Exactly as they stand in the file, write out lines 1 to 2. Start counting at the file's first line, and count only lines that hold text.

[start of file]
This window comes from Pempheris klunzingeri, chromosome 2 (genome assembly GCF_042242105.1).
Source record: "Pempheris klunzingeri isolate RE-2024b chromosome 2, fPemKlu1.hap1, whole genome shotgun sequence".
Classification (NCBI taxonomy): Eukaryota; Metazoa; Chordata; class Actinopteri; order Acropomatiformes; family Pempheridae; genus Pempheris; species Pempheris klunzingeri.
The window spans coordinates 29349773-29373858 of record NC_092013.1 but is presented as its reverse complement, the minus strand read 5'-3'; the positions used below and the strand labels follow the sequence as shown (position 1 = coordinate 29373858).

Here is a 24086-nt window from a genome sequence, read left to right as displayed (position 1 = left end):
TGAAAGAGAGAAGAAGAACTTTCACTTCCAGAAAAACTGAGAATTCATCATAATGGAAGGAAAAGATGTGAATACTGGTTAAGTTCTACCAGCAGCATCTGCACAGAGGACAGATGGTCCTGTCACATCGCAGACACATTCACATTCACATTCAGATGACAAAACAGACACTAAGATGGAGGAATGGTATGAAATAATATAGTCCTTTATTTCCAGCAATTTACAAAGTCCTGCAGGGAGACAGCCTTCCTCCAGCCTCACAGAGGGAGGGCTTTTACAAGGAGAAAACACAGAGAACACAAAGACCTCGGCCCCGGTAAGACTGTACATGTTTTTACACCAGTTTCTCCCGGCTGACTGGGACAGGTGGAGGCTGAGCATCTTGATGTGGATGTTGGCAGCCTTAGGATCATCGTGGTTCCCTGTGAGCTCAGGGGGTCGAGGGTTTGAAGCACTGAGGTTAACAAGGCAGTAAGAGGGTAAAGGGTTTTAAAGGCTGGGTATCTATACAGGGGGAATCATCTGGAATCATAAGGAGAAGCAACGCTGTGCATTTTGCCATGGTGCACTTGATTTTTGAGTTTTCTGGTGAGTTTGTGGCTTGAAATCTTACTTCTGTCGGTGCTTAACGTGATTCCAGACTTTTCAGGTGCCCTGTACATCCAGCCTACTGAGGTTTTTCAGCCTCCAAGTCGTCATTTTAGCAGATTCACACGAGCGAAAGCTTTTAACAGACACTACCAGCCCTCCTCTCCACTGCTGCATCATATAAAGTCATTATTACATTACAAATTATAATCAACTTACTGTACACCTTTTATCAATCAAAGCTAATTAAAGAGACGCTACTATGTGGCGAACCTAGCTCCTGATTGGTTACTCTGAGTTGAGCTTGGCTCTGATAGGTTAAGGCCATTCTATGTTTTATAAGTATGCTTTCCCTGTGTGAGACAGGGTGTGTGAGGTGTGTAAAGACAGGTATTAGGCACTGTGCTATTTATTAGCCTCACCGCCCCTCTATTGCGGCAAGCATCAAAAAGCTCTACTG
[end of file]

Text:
This window comes from Pempheris klunzingeri, chromosome 2 (genome assembly GCF_042242105.1).
Source record: "Pempheris klunzingeri isolate RE-2024b chromosome 2, fPemKlu1.hap1, whole genome shotgun sequence".